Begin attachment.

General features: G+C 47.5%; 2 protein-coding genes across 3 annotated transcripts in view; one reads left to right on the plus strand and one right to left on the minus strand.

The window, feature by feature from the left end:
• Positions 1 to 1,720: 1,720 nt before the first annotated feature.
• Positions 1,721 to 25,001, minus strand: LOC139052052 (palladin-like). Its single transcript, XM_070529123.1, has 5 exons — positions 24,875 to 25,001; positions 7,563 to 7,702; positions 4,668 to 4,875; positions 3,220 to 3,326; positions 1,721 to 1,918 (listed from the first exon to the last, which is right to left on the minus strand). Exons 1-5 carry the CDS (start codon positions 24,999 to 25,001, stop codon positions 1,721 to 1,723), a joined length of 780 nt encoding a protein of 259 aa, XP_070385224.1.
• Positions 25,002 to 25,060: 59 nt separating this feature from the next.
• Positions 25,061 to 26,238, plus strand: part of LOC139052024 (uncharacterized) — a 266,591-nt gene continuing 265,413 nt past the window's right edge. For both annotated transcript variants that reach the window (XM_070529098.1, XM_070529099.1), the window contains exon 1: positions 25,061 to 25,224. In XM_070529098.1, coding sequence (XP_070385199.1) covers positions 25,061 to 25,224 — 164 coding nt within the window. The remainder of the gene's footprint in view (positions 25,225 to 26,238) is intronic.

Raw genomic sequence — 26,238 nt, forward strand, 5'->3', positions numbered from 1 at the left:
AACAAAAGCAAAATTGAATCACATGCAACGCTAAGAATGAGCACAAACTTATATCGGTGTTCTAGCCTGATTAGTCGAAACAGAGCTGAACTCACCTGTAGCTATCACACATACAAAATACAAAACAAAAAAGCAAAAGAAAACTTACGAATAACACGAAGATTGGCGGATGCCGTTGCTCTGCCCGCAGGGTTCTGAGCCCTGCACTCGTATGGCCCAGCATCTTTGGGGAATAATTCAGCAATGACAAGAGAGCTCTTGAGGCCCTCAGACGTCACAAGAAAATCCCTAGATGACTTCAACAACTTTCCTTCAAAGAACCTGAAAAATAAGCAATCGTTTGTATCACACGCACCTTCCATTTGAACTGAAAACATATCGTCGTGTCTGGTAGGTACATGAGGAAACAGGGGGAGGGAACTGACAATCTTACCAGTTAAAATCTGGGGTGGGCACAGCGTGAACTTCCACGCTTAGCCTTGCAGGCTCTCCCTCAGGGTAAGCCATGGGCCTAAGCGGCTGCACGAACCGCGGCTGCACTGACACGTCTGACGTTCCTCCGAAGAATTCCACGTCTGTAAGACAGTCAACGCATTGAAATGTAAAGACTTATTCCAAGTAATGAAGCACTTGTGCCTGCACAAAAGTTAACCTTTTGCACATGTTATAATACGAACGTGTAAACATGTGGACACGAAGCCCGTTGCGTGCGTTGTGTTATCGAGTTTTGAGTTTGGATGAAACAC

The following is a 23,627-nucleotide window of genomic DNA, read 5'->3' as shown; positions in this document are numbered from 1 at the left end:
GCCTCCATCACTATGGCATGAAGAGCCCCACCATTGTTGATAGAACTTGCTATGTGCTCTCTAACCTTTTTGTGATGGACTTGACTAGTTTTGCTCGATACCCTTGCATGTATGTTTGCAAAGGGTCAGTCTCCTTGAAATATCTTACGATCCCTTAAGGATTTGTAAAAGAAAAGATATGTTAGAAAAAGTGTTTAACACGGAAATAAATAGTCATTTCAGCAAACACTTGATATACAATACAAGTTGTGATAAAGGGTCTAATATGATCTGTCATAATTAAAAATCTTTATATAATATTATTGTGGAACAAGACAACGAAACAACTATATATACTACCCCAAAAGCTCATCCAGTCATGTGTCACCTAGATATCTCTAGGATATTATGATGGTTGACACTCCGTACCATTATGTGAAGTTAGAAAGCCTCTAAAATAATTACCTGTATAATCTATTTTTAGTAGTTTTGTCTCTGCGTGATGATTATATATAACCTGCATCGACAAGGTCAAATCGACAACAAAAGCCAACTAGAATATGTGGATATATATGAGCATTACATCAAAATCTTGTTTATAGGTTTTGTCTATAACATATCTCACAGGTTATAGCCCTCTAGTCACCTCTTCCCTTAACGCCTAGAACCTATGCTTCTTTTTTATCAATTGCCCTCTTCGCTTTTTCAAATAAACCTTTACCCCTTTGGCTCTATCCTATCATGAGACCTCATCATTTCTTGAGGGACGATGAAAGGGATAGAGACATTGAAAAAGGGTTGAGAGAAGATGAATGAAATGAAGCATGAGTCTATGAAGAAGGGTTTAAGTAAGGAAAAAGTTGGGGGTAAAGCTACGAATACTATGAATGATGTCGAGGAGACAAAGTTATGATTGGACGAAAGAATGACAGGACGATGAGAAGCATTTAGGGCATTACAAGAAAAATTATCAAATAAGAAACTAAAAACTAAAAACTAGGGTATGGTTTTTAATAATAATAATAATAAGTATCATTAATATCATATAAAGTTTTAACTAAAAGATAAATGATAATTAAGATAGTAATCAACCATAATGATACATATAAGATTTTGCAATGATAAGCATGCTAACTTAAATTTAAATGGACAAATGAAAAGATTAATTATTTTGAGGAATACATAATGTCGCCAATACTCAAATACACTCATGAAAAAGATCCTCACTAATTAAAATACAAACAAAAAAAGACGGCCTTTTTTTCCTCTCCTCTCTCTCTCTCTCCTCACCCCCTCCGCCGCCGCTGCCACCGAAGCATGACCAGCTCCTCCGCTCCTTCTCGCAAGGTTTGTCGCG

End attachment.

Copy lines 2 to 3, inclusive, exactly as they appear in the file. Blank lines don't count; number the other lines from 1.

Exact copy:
The window, feature by feature from the left end:
• Positions 1 to 1,720: 1,720 nt before the first annotated feature.